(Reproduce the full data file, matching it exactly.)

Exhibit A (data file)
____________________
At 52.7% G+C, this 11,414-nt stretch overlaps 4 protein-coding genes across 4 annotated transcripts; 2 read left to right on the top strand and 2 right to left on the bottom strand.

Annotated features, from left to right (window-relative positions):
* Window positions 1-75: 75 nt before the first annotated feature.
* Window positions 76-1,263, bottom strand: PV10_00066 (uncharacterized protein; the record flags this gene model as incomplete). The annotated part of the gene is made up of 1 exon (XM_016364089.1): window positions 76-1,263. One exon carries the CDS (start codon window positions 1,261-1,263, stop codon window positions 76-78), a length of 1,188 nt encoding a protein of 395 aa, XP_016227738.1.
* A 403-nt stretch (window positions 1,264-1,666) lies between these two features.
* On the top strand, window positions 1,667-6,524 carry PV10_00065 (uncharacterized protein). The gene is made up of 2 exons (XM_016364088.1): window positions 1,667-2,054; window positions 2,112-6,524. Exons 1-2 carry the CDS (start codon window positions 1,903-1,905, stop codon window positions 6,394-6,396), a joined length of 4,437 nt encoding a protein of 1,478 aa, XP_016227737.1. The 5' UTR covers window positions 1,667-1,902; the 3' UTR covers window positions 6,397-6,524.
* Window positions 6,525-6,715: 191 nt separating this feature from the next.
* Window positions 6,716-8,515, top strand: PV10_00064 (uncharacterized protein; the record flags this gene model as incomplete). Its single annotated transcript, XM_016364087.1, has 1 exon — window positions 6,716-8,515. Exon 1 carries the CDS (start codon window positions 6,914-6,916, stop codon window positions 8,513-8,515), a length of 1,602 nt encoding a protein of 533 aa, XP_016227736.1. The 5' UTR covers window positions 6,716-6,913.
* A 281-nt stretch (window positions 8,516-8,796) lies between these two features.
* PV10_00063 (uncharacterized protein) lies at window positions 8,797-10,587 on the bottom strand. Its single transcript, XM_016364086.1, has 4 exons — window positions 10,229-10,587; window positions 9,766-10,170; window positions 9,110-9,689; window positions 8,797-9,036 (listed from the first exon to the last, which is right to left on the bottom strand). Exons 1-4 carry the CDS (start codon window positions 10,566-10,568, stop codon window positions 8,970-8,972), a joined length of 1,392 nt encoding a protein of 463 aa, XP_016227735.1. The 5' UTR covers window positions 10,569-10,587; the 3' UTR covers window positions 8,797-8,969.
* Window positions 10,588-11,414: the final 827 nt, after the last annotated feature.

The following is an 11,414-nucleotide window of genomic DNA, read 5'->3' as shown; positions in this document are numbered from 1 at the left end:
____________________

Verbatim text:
At 52.7% G+C, this 11,414-nt stretch overlaps 4 protein-coding genes across 4 annotated transcripts; 2 read left to right on the top strand and 2 right to left on the bottom strand.

Annotated features, from left to right (window-relative positions):
* Window positions 1-75: 75 nt before the first annotated feature.
* Window positions 76-1,263, bottom strand: PV10_00066 (uncharacterized protein; the record flags this gene model as incomplete). The annotated part of the gene is made up of 1 exon (XM_016364089.1): window positions 76-1,263. One exon carries the CDS (start codon window positions 1,261-1,263, stop codon window positions 76-78), a length of 1,188 nt encoding a protein of 395 aa, XP_016227738.1.
* A 403-nt stretch (window positions 1,264-1,666) lies between these two features.
* On the top strand, window positions 1,667-6,524 carry PV10_00065 (uncharacterized protein). The gene is made up of 2 exons (XM_016364088.1): window positions 1,667-2,054; window positions 2,112-6,524. Exons 1-2 carry the CDS (start codon window positions 1,903-1,905, stop codon window positions 6,394-6,396), a joined length of 4,437 nt encoding a protein of 1,478 aa, XP_016227737.1. The 5' UTR covers window positions 1,667-1,902; the 3' UTR covers window positions 6,397-6,524.
* Window positions 6,525-6,715: 191 nt separating this feature from the next.
* Window positions 6,716-8,515, top strand: PV10_00064 (uncharacterized protein; the record flags this gene model as incomplete). Its single annotated transcript, XM_016364087.1, has 1 exon — window positions 6,716-8,515. Exon 1 carries the CDS (start codon window positions 6,914-6,916, stop codon window positions 8,513-8,515), a length of 1,602 nt encoding a protein of 533 aa, XP_016227736.1. The 5' UTR covers window positions 6,716-6,913.
* A 281-nt stretch (window positions 8,516-8,796) lies between these two features.
* PV10_00063 (uncharacterized protein) lies at window positions 8,797-10,587 on the bottom strand. Its single transcript, XM_016364086.1, has 4 exons — window positions 10,229-10,587; window positions 9,766-10,170; window positions 9,110-9,689; window positions 8,797-9,036 (listed from the first exon to the last, which is right to left on the bottom strand). Exons 1-4 carry the CDS (start codon window positions 10,566-10,568, stop codon window positions 8,970-8,972), a joined length of 1,392 nt encoding a protein of 463 aa, XP_016227735.1. The 5' UTR covers window positions 10,569-10,587; the 3' UTR covers window positions 8,797-8,969.
* Window positions 10,588-11,414: the final 827 nt, after the last annotated feature.

The following is an 11,414-nucleotide window of genomic DNA, read 5'->3' as shown; positions in this document are numbered from 1 at the left end: